The Seattle City Council passed a bill Monday afternoon that will require the city to increase renewed or renegotiated Human Services Department contracts to keep up with inflation.
Under the bill, contracts will rise with year-to-year changes in the Bureau of Labor Statistics’ consumer price index for urban wage earners and clerical workers in the region, which tracks shifts in how much workers pay for various goods and services.
Human Services contracts make up over $120 million that the department pays annually to organizations that manage homeless shelters, food banks, health clinics and other community services.
The contract changes are estimated to cost the city $758,786 more than had previously been budgeted for 2020.
Kamaria Hightower, spokeswoman for Mayor Jenny Durkan, said that the mayor will sign the bill.
“The workers who are implementing some of the most critical programs in the city … should be compensated fairly,” Hightower said. “This also does not pay workers what they are worth — but it is an important step.”
Following public comments by service workers who spoke passionately in support of the policy, the bill passed unanimously (with Councilmember Mike O’Brien not in attendance). The result was met with applause and cheers from the audience, many of whom wore bright green scarves to indicate their support.
“What [human service workers] have been saying year after year is that their contracts are not reflecting the increased cost of living in this city,” said Councilmember Teresa Mosqueda, the bill sponsor
Councilmember O’Brien had expressed a similar sentiment, noting that Human Services contracts have become increasingly important as homelessness and income inequality have risen in Seattle. Yet sometimes, he said, contractors face the very issues they’re hired to handle.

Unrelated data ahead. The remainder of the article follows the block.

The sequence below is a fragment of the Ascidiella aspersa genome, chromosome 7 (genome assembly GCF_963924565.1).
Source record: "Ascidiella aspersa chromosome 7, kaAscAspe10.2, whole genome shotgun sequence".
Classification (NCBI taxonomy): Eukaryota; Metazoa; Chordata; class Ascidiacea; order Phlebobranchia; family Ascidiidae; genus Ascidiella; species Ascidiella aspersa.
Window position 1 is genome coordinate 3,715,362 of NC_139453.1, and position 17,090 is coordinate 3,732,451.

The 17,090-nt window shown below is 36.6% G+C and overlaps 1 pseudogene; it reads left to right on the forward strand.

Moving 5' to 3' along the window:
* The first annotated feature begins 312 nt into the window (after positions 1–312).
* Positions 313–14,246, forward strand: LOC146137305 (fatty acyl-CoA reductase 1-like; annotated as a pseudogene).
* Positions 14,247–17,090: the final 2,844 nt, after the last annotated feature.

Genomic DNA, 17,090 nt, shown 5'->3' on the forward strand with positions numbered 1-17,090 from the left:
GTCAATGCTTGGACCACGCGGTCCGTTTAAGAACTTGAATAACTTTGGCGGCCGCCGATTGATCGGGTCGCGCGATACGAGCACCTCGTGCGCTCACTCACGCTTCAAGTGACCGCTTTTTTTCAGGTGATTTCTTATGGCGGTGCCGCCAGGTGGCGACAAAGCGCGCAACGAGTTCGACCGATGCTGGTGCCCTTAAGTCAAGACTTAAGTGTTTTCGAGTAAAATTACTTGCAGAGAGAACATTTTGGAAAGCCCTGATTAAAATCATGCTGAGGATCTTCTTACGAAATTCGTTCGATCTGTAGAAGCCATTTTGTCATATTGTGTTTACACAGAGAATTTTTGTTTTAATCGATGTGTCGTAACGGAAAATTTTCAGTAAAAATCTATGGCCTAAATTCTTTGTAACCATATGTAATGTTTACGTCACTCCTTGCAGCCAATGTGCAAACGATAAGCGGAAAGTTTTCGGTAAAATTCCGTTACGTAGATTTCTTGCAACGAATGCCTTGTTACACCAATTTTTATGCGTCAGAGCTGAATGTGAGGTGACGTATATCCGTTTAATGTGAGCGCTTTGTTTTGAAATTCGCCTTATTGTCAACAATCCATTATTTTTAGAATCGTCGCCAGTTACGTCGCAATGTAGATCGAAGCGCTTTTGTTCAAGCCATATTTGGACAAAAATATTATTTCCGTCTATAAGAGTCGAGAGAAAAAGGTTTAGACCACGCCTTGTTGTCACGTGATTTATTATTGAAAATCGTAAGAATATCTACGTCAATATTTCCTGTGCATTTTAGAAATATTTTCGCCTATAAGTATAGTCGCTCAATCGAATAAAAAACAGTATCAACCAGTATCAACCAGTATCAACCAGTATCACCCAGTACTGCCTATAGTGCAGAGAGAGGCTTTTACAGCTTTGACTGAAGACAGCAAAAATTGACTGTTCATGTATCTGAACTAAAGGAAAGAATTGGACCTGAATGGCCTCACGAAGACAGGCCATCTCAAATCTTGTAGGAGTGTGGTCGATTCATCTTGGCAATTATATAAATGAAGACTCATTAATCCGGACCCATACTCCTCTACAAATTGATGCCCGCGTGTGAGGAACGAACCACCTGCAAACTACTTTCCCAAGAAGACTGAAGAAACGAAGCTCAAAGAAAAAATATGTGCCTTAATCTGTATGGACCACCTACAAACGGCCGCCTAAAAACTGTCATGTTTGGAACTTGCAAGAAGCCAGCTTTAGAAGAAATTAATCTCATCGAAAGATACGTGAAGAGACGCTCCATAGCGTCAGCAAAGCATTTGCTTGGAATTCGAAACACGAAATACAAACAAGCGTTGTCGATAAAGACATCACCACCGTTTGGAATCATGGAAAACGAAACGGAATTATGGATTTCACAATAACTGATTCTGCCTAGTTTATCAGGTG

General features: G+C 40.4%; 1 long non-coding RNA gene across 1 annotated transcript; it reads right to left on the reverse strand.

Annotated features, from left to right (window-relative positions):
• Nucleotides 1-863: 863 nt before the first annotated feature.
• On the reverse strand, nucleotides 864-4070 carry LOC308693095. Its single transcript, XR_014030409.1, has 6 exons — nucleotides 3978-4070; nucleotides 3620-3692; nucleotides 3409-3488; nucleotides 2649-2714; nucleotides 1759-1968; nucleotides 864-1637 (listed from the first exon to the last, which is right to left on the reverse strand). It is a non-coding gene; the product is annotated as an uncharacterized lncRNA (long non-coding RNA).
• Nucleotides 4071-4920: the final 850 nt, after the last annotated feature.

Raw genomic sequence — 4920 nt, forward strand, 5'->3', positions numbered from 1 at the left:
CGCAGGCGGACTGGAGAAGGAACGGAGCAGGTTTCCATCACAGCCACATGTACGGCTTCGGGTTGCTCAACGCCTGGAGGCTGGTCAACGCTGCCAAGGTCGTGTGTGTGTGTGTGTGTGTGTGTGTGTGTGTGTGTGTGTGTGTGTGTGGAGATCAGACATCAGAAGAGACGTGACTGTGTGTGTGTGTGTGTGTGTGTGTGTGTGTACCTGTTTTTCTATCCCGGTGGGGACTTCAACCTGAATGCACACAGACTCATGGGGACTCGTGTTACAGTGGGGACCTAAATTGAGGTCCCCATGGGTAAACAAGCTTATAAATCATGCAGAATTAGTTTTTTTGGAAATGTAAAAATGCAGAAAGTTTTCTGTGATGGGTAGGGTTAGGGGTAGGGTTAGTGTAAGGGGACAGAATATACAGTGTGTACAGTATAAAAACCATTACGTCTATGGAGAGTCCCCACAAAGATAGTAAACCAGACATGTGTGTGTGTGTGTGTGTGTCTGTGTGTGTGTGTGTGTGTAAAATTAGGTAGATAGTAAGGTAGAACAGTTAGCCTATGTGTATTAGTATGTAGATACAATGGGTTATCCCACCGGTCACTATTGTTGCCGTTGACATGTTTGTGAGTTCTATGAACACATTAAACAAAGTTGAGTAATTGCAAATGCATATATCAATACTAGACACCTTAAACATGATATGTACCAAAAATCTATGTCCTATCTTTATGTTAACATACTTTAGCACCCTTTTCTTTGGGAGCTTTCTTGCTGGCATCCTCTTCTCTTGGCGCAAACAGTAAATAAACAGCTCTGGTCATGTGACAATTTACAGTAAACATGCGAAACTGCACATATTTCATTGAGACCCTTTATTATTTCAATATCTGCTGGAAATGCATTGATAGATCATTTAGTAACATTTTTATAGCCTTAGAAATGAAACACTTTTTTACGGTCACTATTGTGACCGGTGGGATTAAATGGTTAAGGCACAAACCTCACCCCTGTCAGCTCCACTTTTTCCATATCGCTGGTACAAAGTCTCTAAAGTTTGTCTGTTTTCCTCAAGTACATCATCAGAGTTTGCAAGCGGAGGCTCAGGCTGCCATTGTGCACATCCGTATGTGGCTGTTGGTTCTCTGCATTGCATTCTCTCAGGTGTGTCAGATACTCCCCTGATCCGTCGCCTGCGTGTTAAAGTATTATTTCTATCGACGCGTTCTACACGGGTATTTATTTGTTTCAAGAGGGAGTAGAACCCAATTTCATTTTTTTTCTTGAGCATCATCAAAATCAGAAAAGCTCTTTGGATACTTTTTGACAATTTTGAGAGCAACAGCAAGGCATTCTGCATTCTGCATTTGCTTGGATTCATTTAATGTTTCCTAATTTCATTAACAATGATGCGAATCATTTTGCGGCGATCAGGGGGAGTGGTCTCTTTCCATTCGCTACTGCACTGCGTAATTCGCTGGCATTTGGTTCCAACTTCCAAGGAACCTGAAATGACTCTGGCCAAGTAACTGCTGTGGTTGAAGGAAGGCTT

“Workers who work in this industry — especially the front-line workers — are often making at or near minimum wage, and are both at risk of becoming homeless or in need of the very services they’re trying to provide to other community members,” O’Brien said. He added that many city workers already receive wage increases based on cost of living changes.
The bill cites a 24.5% increase in cost of living in the region over the past 10 years.
O’Brien said the bill would take away some flexibility in how the city can allocate funds, but it is worth it given the importance of the social services.
Making contract adjustments the default (rather than handling them on a budget-by-budget basis) will help service providers hire and retain talented staff as well as plan for the future better, said Alison Eisinger, executive director of the Seattle/King County Coalition on Homelessness.
“City contracts do not keep up with the increasing cost of doing business in this rapidly growing, increasingly expensive city,” she said. “And there have been some years in which the human services organizations which provide a whole range of vital services for people in our city get no inflation adjustment.”
The council also passed an amendment to the bill that added nonbinding language encouraging contracted organizations to spend the annual adjustments on employee wages.